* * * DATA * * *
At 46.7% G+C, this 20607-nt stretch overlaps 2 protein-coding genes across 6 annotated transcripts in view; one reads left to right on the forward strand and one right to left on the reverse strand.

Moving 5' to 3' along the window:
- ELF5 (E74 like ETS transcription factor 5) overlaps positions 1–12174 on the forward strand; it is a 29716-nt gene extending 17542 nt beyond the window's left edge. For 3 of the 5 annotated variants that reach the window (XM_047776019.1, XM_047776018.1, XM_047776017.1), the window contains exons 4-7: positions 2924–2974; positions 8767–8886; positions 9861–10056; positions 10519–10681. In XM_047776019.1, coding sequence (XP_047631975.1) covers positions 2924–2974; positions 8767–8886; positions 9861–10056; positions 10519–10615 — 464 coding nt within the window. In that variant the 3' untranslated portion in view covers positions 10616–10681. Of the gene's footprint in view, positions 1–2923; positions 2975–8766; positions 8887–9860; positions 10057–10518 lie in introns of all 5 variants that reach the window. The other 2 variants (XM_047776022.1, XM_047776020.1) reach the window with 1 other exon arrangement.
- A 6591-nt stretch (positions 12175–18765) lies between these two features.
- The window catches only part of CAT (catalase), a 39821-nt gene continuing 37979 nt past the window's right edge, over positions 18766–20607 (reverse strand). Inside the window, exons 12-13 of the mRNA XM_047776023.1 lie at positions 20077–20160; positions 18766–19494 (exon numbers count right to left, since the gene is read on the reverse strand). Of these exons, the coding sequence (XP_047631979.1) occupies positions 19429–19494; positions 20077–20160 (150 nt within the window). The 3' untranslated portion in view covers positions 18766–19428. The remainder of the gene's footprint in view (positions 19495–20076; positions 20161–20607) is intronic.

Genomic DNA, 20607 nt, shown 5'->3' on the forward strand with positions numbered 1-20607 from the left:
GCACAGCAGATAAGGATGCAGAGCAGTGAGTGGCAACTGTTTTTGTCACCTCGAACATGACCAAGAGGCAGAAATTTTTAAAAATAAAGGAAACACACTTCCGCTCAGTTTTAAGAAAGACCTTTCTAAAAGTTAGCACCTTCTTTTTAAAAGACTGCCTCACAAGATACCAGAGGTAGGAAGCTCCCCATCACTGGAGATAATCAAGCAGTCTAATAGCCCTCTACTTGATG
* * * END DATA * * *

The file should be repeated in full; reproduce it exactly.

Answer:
At 46.7% G+C, this 20607-nt stretch overlaps 2 protein-coding genes across 6 annotated transcripts in view; one reads left to right on the forward strand and one right to left on the reverse strand.

Moving 5' to 3' along the window:
- ELF5 (E74 like ETS transcription factor 5) overlaps positions 1–12174 on the forward strand; it is a 29716-nt gene extending 17542 nt beyond the window's left edge. For 3 of the 5 annotated variants that reach the window (XM_047776019.1, XM_047776018.1, XM_047776017.1), the window contains exons 4-7: positions 2924–2974; positions 8767–8886; positions 9861–10056; positions 10519–10681. In XM_047776019.1, coding sequence (XP_047631975.1) covers positions 2924–2974; positions 8767–8886; positions 9861–10056; positions 10519–10615 — 464 coding nt within the window. In that variant the 3' untranslated portion in view covers positions 10616–10681. Of the gene's footprint in view, positions 1–2923; positions 2975–8766; positions 8887–9860; positions 10057–10518 lie in introns of all 5 variants that reach the window. The other 2 variants (XM_047776022.1, XM_047776020.1) reach the window with 1 other exon arrangement.
- A 6591-nt stretch (positions 12175–18765) lies between these two features.
- The window catches only part of CAT (catalase), a 39821-nt gene continuing 37979 nt past the window's right edge, over positions 18766–20607 (reverse strand). Inside the window, exons 12-13 of the mRNA XM_047776023.1 lie at positions 20077–20160; positions 18766–19494 (exon numbers count right to left, since the gene is read on the reverse strand). Of these exons, the coding sequence (XP_047631979.1) occupies positions 19429–19494; positions 20077–20160 (150 nt within the window). The 3' untranslated portion in view covers positions 18766–19428. The remainder of the gene's footprint in view (positions 19495–20076; positions 20161–20607) is intronic.

Genomic DNA, 20607 nt, shown 5'->3' on the forward strand with positions numbered 1-20607 from the left:
GCACAGCAGATAAGGATGCAGAGCAGTGAGTGGCAACTGTTTTTGTCACCTCGAACATGACCAAGAGGCAGAAATTTTTAAAAATAAAGGAAACACACTTCCGCTCAGTTTTAAGAAAGACCTTTCTAAAAGTTAGCACCTTCTTTTTAAAAGACTGCCTCACAAGATACCAGAGGTAGGAAGCTCCCCATCACTGGAGATAATCAAGCAGTCTAATAGCCCTCTACTTGATG